If the proposed research involves the use of human subjects, a research review form for the use of human subjects must be completed. This form must be approved by the Campus Committee for the Protection of Human Subjects before the data collection begins. Prior to applying for human subjects approval and before the research review form for the use of human subjects can be reviewed, students will need to document that they have been trained to involve humans in research by passing the IU test for using humans in research. The tutorial and test can be found at www.iupui.edu/~resgrad/Human%20Subjects/HumanSubjectsCourse.html. Proof of having passed the test must accompany the application at the time of submission. Failure to provide proof with the application will delay the review until the following month. This applies to all submissions (new, continuation, and/or amendment) regardless of funding or rank of the primary investigator, sponsor, and co-investigators.
The Human Subjects Committee office is located at the Carmichael Center 103, 530 E. Kirkwood Avenue, Bloomington, IN 47408, (812) 855-3067, iub email@example.com. Office hours are 8 a.m. to noon and 1 to 5 p.m., Monday-Friday.
In Indianapolis students should contact the Office of Research Risk Administration at 317-274-8289. The research review form for the use of human subjects can be viewed and downloaded from the Web at http://www.iupui.edu/~resgrad/spon/hrpp.htm.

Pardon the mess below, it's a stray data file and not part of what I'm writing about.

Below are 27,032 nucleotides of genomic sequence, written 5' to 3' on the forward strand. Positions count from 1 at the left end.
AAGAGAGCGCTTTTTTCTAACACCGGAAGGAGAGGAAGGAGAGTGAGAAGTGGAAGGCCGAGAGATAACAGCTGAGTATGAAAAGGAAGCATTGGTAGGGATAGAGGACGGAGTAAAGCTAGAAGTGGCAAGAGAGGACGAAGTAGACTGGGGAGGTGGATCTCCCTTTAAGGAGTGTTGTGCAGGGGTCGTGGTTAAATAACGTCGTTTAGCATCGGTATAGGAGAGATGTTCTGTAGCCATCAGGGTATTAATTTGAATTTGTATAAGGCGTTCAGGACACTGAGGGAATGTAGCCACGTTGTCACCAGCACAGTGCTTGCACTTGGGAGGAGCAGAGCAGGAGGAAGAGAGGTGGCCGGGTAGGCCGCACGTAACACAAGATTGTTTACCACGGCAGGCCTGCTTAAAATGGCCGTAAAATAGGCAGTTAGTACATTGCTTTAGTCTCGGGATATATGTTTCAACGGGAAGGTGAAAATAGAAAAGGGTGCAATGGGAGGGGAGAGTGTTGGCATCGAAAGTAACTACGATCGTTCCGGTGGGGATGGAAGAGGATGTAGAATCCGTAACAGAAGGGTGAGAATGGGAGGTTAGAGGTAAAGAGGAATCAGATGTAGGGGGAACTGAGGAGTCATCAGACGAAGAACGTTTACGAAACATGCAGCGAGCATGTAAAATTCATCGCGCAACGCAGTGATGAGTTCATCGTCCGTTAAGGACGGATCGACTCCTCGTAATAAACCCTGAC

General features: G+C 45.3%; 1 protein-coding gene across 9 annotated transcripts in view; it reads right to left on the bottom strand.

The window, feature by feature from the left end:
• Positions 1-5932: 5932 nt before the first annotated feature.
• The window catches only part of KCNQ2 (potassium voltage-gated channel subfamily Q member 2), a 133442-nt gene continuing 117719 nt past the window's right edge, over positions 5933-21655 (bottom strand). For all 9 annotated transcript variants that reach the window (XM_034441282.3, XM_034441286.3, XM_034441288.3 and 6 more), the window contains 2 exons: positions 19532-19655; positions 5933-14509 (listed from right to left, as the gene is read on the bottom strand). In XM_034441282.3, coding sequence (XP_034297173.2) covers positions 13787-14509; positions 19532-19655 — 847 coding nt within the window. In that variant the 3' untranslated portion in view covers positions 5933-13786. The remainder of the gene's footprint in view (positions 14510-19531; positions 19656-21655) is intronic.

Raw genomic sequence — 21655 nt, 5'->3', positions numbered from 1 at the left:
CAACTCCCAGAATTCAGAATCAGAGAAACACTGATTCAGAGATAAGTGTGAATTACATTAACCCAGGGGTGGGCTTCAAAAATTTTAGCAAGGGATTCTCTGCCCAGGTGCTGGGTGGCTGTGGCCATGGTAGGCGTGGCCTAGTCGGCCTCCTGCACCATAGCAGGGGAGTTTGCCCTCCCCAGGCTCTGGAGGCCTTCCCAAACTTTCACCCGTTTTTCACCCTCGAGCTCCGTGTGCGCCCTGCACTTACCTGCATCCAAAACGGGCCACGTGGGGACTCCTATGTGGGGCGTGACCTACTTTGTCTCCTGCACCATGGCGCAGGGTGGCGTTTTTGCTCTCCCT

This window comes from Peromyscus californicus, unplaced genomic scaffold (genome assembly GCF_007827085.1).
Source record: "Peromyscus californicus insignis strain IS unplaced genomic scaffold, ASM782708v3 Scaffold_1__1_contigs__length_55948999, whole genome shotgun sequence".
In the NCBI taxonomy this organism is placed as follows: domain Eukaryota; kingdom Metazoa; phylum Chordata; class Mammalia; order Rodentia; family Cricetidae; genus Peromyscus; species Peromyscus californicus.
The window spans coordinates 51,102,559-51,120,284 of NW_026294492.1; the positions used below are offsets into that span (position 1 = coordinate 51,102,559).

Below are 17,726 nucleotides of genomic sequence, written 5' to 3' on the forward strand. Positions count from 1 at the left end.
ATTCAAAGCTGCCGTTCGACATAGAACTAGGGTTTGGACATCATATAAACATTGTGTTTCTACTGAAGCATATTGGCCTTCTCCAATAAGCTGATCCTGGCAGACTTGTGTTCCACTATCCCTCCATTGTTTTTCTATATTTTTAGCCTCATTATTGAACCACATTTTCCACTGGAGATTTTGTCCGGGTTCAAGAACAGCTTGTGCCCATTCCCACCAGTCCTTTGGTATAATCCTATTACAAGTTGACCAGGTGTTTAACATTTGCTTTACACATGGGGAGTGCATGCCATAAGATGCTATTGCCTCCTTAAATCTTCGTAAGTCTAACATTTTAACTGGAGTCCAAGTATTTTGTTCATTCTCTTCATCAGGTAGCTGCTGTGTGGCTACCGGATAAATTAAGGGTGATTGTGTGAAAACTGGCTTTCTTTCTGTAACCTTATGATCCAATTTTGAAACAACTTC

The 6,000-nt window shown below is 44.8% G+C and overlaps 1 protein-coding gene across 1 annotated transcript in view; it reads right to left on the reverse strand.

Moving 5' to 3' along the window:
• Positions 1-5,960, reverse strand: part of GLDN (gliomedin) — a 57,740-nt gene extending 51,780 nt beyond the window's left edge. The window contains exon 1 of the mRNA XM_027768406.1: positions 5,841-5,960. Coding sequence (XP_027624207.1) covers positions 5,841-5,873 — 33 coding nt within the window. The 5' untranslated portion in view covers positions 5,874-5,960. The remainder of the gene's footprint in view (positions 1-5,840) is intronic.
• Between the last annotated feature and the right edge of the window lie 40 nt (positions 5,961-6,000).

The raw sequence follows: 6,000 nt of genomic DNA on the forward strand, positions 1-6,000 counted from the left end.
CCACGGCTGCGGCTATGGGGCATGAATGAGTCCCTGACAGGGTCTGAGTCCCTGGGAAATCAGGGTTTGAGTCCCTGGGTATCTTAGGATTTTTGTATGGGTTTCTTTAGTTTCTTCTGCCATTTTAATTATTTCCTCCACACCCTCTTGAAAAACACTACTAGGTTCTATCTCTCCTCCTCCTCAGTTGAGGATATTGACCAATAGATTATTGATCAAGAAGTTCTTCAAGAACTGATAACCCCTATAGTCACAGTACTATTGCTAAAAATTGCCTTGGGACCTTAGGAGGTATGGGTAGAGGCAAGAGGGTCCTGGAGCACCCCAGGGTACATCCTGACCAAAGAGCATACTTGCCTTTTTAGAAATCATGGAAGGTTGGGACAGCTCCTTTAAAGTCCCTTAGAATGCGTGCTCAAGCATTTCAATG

A Guide to the Preparation of Theses and Dissertations is available in the Office of Graduate Studies and in the Office of the University Graduate School. This document contains detailed instructions for the preparation and submission of the dissertation manuscript. The guide can be viewed at www.graduate.indiana.edu/preparing-theses-and-dissertations.php.
An oral public examination is scheduled at the completion of the dissertation research, after the dissertation manuscript is complete, allowing the student to defend the dissertation research. This examination may not be scheduled less than six months subsequent to the date of research committee approval. Committee members must receive a copy of the dissertation manuscript two weeks prior to the final oral.
For both Ph.D. and Ed.D. students, an announcement of the final defense examination must be submitted to the Office of Graduate Studies one month prior to the examination. Ph.D. students must also deliver a copy of the announcement to the University Graduate School. The announcement should be on one page and must contain the following: the date, the time and place of the examination, the title of the dissertation, the name of the author, the department or program area, the summary of the study, an invitation for all faculty to attend, and the signature of the research committee chair. The summary should be from 150 to 300 words in length and must include a statement of the problem, research procedures, findings, and conclusions. A sample of the desired format is available online as Appendix A in the Guide to the Preparation of Theses and Dissertations (See Dissertation Manuscript above).